Saturday, October 18, 2014
Texans vs. Steelers preview
By Scott Brown and Tania Ganguli
October 17, 2014
The Houston Texans visit Heinz Field for the first time since the 2008 season opener, and they are coming off a pair of close losses to the Dallas Cowboys and Indianapolis Colts. ThePittsburgh Steelers are smarting after getting embarrassed last Sunday in Cleveland. Both teams are 3-3 and the loser of this "Monday Night Football" game will really put itself in a hole.
ESPN Texans reporter Tania Ganguli and ESPN Steelers reporter Scott Brown take a closer look at the matchup.
Brown: Here is an observation from Captain Obvious (and no, I’m not poking fun of Mike Tomlin with that reference): J.J. Watt is not a typical defensive end. Three touchdowns in six games is amazing considering the position Watt plays and I think he has all but wrapped up the NFL Defensive Player of the Year award. Do the Texans move Watt around or does he primarily wreak havoc from one spot on the field?
Ganguli: The Texans have never played Watt in one spot. That’s the case now with defensive coordinator Romeo Crennel and it was the case under Wade Phillips, the Texans’ defensive coordinator the previous years Watt was here in Houston. When Crennel arrived in Houston, there were a lot of questions about how he would use Watt because Crennel’s system doesn’t typically feature aggressive defensive ends like Watt. But he knew what every other coach Watt’s ever had has known: Watt knows how to freelance in a way that helps the team. It’s best to let him do what he does best.
Texans running back Arian Foster is third in the NFL with 513 rushing yards and he will present a monumental challenge to a defense that gave up 158 rushing yards to the Browns on Sunday. To what do you attribute the Steelers’ trouble with stopping the run?
Brown: The Steelers simply have not found a replacement for five-time Pro Bowler Casey Hampton at nose tackle. I’m baffled why the Steelers did not try to re-sign “Big Snack” after the 2012 season when he played pretty well and probably would have returned at a reasonable price. Steve McLendon has not been the answer so far, and to be fair to him, that is not an easy position to play in a 3-4 defense. But a run-stuffer who can occupy multiple blockers is a must for the Steelers’ defense. If they don’t have that in McLendon, who won’t play against the Texans, they have to figure out some combination along the defensive line that will allow them to play better against the run.
Foster rushed for 155 yards and a touchdown against the Steelers in 2011 and Pittsburgh is really struggling with zone-blocking teams. How much of Foster's success can be attributed to the Texans’ offensive line and is Houston still primarily a zone-blocking team?
Ganguli: The Texans’ offensive line has had a mixture of good games and not-so-good games. There have been times when it's really helped the running game, but Foster’s vision and one-cut ability is unusual. He’s able to see holes that some of his teammates are still working on understanding. It’s why Foster is third in the league in rushing with 513 yards, behind Cowboys running back DeMarco Murray and Steelers running back Le’Veon Bell, despite the fact that he missed one game and had only 8 rushing yards against the Bills in Week 4.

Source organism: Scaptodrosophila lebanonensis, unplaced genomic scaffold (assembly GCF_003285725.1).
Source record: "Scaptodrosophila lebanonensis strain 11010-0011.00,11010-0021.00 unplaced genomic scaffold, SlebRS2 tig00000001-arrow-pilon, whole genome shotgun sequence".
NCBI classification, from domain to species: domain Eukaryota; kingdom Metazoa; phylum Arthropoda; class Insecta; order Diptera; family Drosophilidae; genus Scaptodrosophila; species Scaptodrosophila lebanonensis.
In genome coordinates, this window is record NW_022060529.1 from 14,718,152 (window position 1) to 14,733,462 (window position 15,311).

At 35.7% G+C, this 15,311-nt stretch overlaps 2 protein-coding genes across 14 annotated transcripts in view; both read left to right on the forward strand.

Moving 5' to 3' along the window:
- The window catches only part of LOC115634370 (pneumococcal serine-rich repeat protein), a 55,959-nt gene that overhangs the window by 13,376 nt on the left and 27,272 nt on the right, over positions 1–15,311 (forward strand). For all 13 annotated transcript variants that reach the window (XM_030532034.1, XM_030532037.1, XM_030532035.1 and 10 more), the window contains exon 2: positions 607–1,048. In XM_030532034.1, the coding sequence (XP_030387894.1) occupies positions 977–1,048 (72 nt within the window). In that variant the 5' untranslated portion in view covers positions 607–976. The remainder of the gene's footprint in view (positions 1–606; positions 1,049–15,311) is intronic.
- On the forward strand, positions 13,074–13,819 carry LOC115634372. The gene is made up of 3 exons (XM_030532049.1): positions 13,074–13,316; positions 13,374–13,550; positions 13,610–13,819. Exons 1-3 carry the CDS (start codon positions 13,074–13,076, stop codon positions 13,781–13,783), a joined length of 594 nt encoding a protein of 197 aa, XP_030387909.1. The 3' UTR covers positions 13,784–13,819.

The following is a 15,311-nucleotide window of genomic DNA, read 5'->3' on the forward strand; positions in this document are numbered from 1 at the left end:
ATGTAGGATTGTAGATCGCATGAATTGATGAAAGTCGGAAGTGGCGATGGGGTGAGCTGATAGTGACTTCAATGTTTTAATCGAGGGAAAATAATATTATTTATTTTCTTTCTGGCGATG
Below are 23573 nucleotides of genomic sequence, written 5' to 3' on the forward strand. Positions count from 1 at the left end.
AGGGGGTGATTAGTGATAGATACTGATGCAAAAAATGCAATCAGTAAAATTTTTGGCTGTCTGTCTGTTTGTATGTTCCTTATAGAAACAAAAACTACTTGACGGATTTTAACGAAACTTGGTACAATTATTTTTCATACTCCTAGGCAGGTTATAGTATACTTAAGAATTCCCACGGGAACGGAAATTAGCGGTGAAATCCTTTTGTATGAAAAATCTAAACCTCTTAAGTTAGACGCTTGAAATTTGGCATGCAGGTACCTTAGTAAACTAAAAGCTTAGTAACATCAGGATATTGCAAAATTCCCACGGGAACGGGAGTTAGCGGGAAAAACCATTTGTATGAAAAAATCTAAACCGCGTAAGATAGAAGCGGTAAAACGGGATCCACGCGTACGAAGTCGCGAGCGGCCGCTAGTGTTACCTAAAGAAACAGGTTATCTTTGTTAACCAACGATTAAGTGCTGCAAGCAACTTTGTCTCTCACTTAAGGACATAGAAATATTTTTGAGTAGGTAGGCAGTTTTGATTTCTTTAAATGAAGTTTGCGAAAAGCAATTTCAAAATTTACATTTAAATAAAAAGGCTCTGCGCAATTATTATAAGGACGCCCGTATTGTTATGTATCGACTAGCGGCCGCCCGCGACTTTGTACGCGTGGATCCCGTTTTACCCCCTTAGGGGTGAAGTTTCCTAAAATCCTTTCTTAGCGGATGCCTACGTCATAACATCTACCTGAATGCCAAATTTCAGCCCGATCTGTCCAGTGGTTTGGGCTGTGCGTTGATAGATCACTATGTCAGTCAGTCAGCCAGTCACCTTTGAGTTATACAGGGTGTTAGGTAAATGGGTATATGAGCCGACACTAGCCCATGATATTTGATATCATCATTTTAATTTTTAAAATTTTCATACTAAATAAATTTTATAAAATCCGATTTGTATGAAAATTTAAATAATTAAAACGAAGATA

Is Bill Cowher right? Are the Steelers soft on defense?
Brown: I respect Cowher and certainly he has forgotten more football than I will ever know. But I reject the notion that the Steelers are soft on defense. I think it is disrespectful to a number of people to say that, most notably defensive coordinator Dick LeBeau. These players play their guts out for several reasons and not wanting to let down LeBeau is chief among them. Instead of the label of soft, I would say that the Steelers are simply not that talented on defense, especially given the injuries that have stretched them thin at a number of positions, particularly outside linebacker. The Steelers' outside linebackers have combined for five sacks and 12 quarterback pressures in six games. That won’t cut it in a 3-4 defense.
I’m guessing Ryan Fitzpatrick isn’t the long-term answer at quarterback in Houston. What does he do well and where has he struggled?
Ganguli: Fitzpatrick does a good job of using his legs to get himself out of trouble, rather than the statuesque play Texans fans have seen in the past. When he’s not asked to do too much, he’s been able to protect the ball well, and he’s gotten better during the course of games. Fitzpatrick has been solid in play-action, as most quarterbacks with such a potent rushing attack at their disposal are, but the Texans haven’t been able to do much of that this season. The Texans’ offense has really struggled to move the ball early in games, and it's constantly talked about the need to develop an early rhythm.
Ben Roethlisberger has been sacked 17 times, which is the second most in the NFL. Is the Steelers’ pass protection to blame? How do you see that playing out on Monday night?
Brown: Unless Watt misses the bus to Heinz Field, the Steelers are going to have a real issue trying to keep him away from Roethlisberger. Keeping Big Ben upright becomes even more problematic if Jadeveon Clowney, the first overall pick of the 2014 NFL draft, plays after missing the last five games while recovering from knee surgery. I could see the Steelers using their no-huddle offense a good bit this game. Roethlisberger generally gets rid of the ball quicker when the Steelers are in the no-huddle and playing in front of a home crowd should allow them use that mode of attack early and often.